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Local Soroptimist Aids Ukrainian Refugees

It’s a story of international sisterhood. Of privileged women helping women in need.

Silicon Valley Soroptimist, Jodie Fillhardt, made the questionable decision to travel to Poland to aid Ukrainian women, children and elderly flooding into Krakow to escape the war. Then, she had to figure out how to do so safely and without, herself, becoming a burden.

“Everybody was terrified for me but behind me,” said Fillhardt, a Scotts Valley entrepreneur, wife, and mom.


A life-long student of history, she was not content to send money and watch history unfold. She wanted to be a part of the humanitarian effort underway.

As an untrained aid worker, Fillhardt was unable to join relief organizations such as the International Red Cross. So, she devised a plan to be a solo voluntourist—a tourist who rolls up their sleeves to do volunteer work. In this case, refugee aid.

Wanting to boost rather than be a drain on the local economy, Fillhardt stayed at a first-class hotel in Krakow’s Old Town and near the main train station, where refugees arrive and temporarily shelter. Sightseeing, dining at nice restaurants and buying souvenirs capped days of volunteering.

Key to the success of her trip, before departing California on March 20, she contacted the Soroptimist International chapter in Krakow, arranging to connect with its leaders.

Fillhardt flew KLM from San Francisco via Amsterdam to Krakow, a 17-hour journey. At the airport, she rented a seven-passenger van to hold her five huge suitcases, stuffed with snacks, crayons, collapsible water bottles, etc. to fill 100 kids’ pouches. She packed 50 boxes of Girl Scout cookies.

Her sister Soroptimists in Krakow connected her with Caritas, the largest charitable organization in Poland. With Caritas, Fillhardt found a volunteer niche as a “gopher.”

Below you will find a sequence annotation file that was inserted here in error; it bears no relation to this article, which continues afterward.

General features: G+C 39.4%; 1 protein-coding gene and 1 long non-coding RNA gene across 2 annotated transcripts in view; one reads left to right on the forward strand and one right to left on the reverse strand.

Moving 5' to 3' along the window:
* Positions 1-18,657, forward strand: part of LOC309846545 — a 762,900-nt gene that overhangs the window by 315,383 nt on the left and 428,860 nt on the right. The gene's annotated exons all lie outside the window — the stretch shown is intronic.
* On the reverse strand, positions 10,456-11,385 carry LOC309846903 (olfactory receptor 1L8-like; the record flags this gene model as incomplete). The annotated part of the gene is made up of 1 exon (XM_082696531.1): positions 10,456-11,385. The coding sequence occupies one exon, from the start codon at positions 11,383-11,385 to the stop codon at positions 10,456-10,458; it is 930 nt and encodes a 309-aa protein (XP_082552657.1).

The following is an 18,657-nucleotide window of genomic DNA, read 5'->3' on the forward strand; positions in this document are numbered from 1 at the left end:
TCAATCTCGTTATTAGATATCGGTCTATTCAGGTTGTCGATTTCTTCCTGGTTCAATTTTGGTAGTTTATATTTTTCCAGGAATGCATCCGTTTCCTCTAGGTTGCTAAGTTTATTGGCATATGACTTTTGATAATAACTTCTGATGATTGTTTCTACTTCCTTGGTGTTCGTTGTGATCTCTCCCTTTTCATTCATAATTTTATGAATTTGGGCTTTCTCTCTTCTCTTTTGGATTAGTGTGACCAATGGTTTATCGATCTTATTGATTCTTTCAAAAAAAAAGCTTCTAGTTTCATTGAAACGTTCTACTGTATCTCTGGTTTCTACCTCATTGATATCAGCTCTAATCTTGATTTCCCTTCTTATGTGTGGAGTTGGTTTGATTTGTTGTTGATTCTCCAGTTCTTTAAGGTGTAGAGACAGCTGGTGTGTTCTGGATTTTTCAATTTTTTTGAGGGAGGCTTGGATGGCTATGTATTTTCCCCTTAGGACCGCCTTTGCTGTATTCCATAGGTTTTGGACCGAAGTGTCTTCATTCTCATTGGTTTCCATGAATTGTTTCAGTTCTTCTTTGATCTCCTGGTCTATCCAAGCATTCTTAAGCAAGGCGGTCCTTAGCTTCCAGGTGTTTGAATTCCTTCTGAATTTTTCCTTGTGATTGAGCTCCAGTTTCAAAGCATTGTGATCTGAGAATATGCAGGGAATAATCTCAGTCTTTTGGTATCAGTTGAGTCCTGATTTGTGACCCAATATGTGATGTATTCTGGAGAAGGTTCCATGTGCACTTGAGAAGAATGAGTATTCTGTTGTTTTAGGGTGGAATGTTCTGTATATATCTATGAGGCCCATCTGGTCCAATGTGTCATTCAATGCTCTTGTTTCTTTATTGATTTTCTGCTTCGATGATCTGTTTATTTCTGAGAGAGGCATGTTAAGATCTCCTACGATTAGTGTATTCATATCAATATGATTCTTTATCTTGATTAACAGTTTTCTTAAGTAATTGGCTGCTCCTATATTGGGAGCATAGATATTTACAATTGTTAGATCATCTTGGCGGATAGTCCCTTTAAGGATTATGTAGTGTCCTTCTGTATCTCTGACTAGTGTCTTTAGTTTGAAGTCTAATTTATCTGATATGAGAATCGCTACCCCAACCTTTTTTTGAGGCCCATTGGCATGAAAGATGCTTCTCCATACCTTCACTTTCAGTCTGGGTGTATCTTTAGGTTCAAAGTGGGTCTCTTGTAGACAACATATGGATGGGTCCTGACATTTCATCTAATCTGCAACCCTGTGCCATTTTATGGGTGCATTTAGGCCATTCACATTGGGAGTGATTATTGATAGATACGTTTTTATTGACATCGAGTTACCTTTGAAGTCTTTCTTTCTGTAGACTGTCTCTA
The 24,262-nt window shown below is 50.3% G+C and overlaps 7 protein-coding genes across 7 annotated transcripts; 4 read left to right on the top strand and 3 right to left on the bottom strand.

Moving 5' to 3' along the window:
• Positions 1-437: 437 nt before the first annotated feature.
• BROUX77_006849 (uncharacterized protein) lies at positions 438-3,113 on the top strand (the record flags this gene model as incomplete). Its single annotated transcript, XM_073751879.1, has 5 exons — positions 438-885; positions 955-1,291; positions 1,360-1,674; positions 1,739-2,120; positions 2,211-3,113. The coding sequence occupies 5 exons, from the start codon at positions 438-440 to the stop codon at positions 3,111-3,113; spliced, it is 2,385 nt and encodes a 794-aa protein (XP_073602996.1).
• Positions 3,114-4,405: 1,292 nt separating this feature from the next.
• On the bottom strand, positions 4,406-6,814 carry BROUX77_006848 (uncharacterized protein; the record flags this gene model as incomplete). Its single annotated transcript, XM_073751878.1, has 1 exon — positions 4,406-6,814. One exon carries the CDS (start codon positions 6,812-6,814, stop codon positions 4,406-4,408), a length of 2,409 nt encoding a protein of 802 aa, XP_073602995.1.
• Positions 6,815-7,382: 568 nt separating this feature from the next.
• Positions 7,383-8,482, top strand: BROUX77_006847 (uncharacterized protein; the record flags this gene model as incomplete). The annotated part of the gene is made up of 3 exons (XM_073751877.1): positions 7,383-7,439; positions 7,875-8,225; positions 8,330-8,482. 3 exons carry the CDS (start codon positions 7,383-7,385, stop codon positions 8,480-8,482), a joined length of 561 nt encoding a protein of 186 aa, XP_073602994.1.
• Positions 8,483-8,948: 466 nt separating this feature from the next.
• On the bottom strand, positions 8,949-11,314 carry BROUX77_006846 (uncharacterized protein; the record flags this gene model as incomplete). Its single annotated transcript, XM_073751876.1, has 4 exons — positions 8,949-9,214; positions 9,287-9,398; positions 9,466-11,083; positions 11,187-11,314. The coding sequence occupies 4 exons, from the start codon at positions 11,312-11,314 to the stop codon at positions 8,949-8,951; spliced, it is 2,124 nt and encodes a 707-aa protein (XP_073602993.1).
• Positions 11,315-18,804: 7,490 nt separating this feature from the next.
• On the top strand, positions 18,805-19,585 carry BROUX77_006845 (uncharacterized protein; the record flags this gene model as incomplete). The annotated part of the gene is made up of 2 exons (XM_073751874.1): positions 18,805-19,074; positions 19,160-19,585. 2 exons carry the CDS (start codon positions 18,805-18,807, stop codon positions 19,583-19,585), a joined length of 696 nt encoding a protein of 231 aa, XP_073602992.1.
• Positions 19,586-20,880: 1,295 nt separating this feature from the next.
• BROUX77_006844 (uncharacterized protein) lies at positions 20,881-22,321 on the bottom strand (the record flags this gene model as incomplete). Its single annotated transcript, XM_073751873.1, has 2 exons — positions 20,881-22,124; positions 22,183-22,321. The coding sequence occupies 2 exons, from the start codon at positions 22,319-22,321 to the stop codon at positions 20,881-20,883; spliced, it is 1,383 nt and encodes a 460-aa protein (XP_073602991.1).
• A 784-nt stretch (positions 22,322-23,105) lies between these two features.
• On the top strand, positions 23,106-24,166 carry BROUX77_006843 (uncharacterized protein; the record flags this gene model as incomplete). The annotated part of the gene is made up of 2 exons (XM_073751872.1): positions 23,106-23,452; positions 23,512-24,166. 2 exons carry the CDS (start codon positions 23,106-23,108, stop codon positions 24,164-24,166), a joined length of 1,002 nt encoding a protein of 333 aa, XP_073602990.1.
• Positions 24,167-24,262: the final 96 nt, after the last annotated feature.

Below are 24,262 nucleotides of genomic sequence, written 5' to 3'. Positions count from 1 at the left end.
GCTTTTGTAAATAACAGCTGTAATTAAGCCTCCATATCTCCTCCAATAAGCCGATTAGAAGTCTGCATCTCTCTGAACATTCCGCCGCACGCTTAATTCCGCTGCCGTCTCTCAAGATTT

Spending donated U.S. dollars, she shopped daily, courageously maneuvering unknown city streets with her van. She filled the van multiple times with essentials such as toilet paper and bottled water, which she dropped off at Caritas distribution stations. Her dollars went farther than Polish zlotys.

“I was lucky. Gophering happens to utilize some of my best skills!” said Fillhardt, who flew home March 29. “Ultimately, driving in Krakow was a fun adventure and no one was hurt because of my ignorance.”

“One of my first observations of Krakow was the immense outpouring of support from residents and businesses in solidarity with the Ukrainian people,” she said. “I was blown away by the amount of yellow and blue that festooned the city.”

Fillhardt was moved to tears when war protesters in Old Town’s main square sang the Ukrainian national anthem.

Conversations in Krakow with sister Soroptimists, the mayor, other volunteers and aid leaders convinced her that ongoing need for refugee support will be even greater than present need. So, she’s planning a return trip in August and invites others to join her in traveling for a cause.

Fillhardt lists ways to maintain the pressure for peace in Ukraine on her website:

“I feel that I must bear witness to events of today,” said Fillhardt. “While I am an insignificant, unknown person, the more people who collectively hold and witness our history in the making, the clearer view we will have in the future. This will make future decisions easier.”


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